13 February 2007
I'm Ready for My Close-Up Now, Mister Strindberg
James Lipton strikes again (see 2/12/07):
"If you haven't yet seen the Manhattan Theatre Source's production of August Strindberg's Miss Julie, go directly out and attach your nipples to a car battery until you can smell the burning of your own hair. It . . . is . . . A DELIGHT."
Sadly, as I type this entry, they are closing the last show of this production. So if you didn't see it, you have officially missed out. For those of you not familiar with the play, it's an intense, three-character exploration of power, desire and class inequality. And it is funny as hell. I had no idea it was funny as hell before I saw this production. Without compromising the stakes at all, the director and cast made for some very funny moments, and they kept me laughing right up until the title character convinced herself to commit suicide. So yeah: It's dark. But definitely funny, and I wonder if this doesn't relate to some of my theories regarding humor (see 1/24/07). I must admit my bias here, when it comes to lauding the production. I have worked with the director of it three times before, twice directed by him and once acting with him, and I have performed with the actress playing the title character. Nevertheless, I like to be honest with my critique, in particular when my friends are involved. Laura and Daryl, in addition to being an amazing couple, seem to bring out the best in each others' theatrical work.
It was quite a contrast to sit in the audience for such a tightly woven live production last night, then act in the second half of the film class at NYU today. I had to switch mental gears, and it was a bit like the first time my friend Barbara tried to teach me to drive a manual transmission. Today the work was not about well-timed, crisp dialogue, nor drastic status shifts, but ultimate naturalism and hitting the marks. Yet somehow it was my job to make as much truth of that scenario. It's no less artificial than the conventions of live theatre, I suppose. But I've had almost twenty years of experience with those conventions, and virtually none with those of film and television. At its most complex, in a physical sense, theatre can have arena or environmental staging, which requires the actors to move in circles, face each other, make sure any group of audience can at least see somebody's face. Acting for three independently mobile cameras, alternately behind me or behind the person I was facing, reminded me of trying to learn how to use an PlayStation controller for the first time.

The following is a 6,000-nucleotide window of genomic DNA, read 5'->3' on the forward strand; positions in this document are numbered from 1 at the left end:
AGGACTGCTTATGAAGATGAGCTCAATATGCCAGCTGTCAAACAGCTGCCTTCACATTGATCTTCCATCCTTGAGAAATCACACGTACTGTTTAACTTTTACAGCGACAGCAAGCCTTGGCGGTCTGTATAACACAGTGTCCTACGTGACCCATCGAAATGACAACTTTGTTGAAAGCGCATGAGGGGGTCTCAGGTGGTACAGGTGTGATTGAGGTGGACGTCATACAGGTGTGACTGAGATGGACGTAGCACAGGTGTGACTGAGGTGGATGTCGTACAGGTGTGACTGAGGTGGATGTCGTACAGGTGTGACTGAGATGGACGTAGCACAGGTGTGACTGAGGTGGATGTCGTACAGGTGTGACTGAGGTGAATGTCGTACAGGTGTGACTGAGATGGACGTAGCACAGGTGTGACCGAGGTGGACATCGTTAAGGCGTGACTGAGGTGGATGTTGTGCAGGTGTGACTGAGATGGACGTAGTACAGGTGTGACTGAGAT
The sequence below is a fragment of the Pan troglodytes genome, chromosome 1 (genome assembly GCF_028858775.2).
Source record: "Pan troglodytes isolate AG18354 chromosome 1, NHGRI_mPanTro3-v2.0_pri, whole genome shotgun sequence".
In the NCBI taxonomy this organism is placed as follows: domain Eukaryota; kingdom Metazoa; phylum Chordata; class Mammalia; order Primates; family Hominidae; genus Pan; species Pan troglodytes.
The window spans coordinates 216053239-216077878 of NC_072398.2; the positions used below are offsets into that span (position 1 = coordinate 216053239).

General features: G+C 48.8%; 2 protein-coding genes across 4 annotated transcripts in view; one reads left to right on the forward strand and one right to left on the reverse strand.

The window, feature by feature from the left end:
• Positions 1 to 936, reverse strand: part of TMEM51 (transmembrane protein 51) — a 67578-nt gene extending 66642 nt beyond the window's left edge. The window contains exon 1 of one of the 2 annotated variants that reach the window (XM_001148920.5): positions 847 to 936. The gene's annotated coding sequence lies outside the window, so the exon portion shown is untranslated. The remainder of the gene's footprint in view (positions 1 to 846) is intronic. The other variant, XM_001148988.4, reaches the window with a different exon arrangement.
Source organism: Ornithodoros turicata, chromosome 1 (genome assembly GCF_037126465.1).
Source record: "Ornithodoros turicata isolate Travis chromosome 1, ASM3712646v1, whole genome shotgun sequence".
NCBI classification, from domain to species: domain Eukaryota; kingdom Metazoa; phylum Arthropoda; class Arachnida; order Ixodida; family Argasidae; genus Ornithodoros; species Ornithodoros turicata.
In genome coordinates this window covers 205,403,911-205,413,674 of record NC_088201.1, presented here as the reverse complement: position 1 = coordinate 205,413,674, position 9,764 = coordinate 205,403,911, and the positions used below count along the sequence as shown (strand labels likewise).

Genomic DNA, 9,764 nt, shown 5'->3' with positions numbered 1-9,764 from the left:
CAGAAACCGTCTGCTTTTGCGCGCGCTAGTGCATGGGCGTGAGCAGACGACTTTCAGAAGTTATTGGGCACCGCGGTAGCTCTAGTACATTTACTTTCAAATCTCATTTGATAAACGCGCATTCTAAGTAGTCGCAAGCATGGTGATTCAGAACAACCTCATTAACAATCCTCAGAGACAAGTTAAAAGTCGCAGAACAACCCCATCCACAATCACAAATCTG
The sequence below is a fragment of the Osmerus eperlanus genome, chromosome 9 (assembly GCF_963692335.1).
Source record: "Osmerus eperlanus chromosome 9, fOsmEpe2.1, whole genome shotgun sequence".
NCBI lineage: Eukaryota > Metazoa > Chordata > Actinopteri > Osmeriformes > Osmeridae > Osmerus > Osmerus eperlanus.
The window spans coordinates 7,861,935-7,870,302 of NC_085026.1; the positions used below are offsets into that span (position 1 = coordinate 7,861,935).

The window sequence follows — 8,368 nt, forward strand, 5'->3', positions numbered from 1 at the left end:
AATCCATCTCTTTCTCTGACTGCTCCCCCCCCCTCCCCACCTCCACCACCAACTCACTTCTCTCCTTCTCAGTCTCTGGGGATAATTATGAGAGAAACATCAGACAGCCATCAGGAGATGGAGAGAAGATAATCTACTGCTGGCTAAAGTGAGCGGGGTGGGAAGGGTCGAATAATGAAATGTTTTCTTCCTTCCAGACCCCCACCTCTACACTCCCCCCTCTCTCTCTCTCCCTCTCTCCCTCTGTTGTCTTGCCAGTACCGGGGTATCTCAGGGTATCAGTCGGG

(That's not quite clear to everyone, is it? 'K: I grew up playing DOOM on my PC, mostly, which was [still is, in fact] a "first-person shooter" game in which I used a couple of fingers to navigate forward, backward, right and left. You could jump and climb stairs too, but as far as aiming control went, you were pretty much concerned with general direction--everyone was on the same plane. When I finally got back to exploring such games, suddenly I was faced with a controller that had more in common with a starfish than a remote control, and included two thumb joysticks in addition to about 74 buttons. Suddenly, too, my first-person shooter was a multi-dimensional world in which enemies could come at one from any ol' direction, and in which I had to use them thar sticks to pick one, specific point of a complete sphere of motion at which to fire. It was then that I surrendered any aspiration I still had to become the morally justified hit man of movie fame.)
I believe that amazing ability to track multiple movement points and still deliver a line as though one's life depended on it can be developed. In the meantime, I will provide nigh-endless amusement for undergraduates learning to operate their cameras. Today I had to deliver a line of great import ("I'm just dropping off my stuff..." [but you had to be there]) whilst getting a door closed and placing a suitcase and shoulder bag on the right place on the floor, all in time to look in a prolonged, meaningful fashion at one of my fellow actors. I got the door closed, I got the bags to the right place, and I engaged in the requisite four-second eye contact with my scene partner . . . and realized I hadn't yet let go of the strap of the shoulder bag. Perhaps that doesn't seem so bad. It was. I had at least half of the crew in stitches, presumably over the awkwardness it lent the would-be meaningful moment. Funny how such simple mechanics can influence that work. And here I am worrying that I'm using my eyebrows too much.
Two appetites battle in me. Perhaps they're not mutually exclusive. I hope not. Some part of me wants to have worked very hard on that relatively unobserved Miss Julie and just know in my heart that I did good work that had something to say. Some other part of me wants to have a job in television, with a crew I joke around with and stories that turn not on a series of lines, but on a glance, or raised eyebrow. The moral of this story? If you are reading this: I WILL TAKE ANY WORK. I AM AN ACTING WHORE. USE ME; ABUSE ME; CALL ME YOUR DOG AND MAKE ME RESPOND TO "ACTION!"
I am at this moment reminded of the immortal Mitch Hedberg:
"You know, I'm sick of following my dreams, man. I'm just gonna ask them where they're going and hook up with them later."